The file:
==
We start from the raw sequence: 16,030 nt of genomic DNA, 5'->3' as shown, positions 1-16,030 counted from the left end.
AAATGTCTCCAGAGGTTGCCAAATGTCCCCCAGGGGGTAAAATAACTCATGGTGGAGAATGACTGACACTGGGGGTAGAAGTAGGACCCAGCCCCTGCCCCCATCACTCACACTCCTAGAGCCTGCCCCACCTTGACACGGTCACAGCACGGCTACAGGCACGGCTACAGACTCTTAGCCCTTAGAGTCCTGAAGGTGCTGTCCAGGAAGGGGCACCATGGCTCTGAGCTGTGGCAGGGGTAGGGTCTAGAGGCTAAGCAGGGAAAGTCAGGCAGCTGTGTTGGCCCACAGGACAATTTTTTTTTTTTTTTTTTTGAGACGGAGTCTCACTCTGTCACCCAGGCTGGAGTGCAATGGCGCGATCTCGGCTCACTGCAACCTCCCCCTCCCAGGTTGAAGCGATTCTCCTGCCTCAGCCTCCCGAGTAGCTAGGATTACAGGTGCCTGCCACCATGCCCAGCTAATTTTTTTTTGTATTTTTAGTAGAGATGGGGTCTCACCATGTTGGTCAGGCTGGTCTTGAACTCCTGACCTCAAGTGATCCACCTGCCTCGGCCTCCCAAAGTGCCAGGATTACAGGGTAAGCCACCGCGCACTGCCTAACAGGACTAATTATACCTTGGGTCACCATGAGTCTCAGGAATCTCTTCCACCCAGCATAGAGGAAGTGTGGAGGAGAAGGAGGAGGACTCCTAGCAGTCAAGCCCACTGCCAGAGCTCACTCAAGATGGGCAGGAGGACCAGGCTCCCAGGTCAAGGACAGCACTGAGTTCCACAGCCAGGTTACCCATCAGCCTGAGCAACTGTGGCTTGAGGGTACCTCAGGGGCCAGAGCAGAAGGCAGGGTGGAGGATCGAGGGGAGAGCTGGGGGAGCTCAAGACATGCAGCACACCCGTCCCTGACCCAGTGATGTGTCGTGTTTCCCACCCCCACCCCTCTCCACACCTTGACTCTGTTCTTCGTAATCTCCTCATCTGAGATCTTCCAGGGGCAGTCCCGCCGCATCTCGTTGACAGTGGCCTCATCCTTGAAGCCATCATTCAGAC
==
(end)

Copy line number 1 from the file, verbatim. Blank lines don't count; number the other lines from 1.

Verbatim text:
We start from the raw sequence: 16,030 nt of genomic DNA, 5'->3' as shown, positions 1-16,030 counted from the left end.